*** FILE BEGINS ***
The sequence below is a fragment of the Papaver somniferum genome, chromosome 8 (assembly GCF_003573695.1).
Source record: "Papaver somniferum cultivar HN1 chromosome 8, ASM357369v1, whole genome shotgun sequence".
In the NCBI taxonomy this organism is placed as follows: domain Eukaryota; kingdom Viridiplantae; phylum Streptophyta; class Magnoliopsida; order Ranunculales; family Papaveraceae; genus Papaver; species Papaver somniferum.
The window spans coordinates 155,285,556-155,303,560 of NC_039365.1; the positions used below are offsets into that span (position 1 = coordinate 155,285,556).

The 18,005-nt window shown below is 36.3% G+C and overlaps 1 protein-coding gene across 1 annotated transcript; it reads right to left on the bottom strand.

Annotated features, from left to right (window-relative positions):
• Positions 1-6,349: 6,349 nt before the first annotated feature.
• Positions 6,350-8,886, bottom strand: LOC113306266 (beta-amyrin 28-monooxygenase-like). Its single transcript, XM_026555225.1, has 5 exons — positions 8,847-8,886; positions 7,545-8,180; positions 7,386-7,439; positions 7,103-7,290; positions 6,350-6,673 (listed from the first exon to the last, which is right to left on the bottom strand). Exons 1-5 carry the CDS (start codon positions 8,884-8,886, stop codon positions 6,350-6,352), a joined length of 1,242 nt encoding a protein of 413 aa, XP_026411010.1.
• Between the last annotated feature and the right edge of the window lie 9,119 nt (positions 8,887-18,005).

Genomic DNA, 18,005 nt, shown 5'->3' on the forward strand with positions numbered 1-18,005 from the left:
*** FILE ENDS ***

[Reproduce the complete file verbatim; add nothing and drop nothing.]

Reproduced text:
The sequence below is a fragment of the Papaver somniferum genome, chromosome 8 (assembly GCF_003573695.1).
Source record: "Papaver somniferum cultivar HN1 chromosome 8, ASM357369v1, whole genome shotgun sequence".
In the NCBI taxonomy this organism is placed as follows: domain Eukaryota; kingdom Viridiplantae; phylum Streptophyta; class Magnoliopsida; order Ranunculales; family Papaveraceae; genus Papaver; species Papaver somniferum.
The window spans coordinates 155,285,556-155,303,560 of NC_039365.1; the positions used below are offsets into that span (position 1 = coordinate 155,285,556).

The 18,005-nt window shown below is 36.3% G+C and overlaps 1 protein-coding gene across 1 annotated transcript; it reads right to left on the bottom strand.

Annotated features, from left to right (window-relative positions):
• Positions 1-6,349: 6,349 nt before the first annotated feature.
• Positions 6,350-8,886, bottom strand: LOC113306266 (beta-amyrin 28-monooxygenase-like). Its single transcript, XM_026555225.1, has 5 exons — positions 8,847-8,886; positions 7,545-8,180; positions 7,386-7,439; positions 7,103-7,290; positions 6,350-6,673 (listed from the first exon to the last, which is right to left on the bottom strand). Exons 1-5 carry the CDS (start codon positions 8,884-8,886, stop codon positions 6,350-6,352), a joined length of 1,242 nt encoding a protein of 413 aa, XP_026411010.1.
• Between the last annotated feature and the right edge of the window lie 9,119 nt (positions 8,887-18,005).

Genomic DNA, 18,005 nt, shown 5'->3' on the forward strand with positions numbered 1-18,005 from the left: